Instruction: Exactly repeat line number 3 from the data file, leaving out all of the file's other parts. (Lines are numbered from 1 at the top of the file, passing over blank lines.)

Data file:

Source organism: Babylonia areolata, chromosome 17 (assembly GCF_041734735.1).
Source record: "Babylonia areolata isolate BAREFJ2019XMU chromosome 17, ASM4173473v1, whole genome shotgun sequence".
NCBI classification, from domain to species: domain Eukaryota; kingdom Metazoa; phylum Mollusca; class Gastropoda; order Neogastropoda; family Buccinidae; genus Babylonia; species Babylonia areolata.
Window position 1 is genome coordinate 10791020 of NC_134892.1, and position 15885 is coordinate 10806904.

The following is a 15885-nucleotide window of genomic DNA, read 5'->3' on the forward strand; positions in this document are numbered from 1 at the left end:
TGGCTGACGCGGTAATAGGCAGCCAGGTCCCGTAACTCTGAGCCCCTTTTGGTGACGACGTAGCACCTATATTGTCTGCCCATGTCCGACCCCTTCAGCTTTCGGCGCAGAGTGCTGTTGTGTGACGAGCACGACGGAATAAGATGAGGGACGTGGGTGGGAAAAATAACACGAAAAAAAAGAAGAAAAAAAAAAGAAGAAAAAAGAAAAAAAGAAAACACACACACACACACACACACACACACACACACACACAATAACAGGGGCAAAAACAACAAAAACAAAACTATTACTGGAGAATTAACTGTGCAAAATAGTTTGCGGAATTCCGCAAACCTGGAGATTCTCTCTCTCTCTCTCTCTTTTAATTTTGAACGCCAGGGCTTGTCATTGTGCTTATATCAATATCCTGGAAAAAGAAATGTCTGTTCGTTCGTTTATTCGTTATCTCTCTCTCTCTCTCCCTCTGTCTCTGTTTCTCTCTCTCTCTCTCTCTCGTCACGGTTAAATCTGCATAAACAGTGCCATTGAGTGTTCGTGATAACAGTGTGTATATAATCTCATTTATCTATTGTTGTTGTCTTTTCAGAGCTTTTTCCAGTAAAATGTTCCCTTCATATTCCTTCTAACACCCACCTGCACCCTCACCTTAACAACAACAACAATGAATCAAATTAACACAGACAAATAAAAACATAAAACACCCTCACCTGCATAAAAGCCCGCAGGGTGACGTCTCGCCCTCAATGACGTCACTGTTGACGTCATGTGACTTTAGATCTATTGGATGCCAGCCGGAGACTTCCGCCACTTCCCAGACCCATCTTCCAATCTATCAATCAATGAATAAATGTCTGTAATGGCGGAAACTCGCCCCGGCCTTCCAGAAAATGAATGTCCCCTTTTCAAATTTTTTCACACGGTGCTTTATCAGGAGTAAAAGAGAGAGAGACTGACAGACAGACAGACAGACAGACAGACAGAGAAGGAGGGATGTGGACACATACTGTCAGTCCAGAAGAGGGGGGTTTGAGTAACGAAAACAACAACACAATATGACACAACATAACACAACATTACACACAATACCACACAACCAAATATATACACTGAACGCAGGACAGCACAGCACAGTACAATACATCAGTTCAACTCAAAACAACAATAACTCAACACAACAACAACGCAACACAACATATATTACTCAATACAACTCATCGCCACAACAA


NCBI classification, from domain to species: domain Eukaryota; kingdom Metazoa; phylum Mollusca; class Gastropoda; order Neogastropoda; family Buccinidae; genus Babylonia; species Babylonia areolata.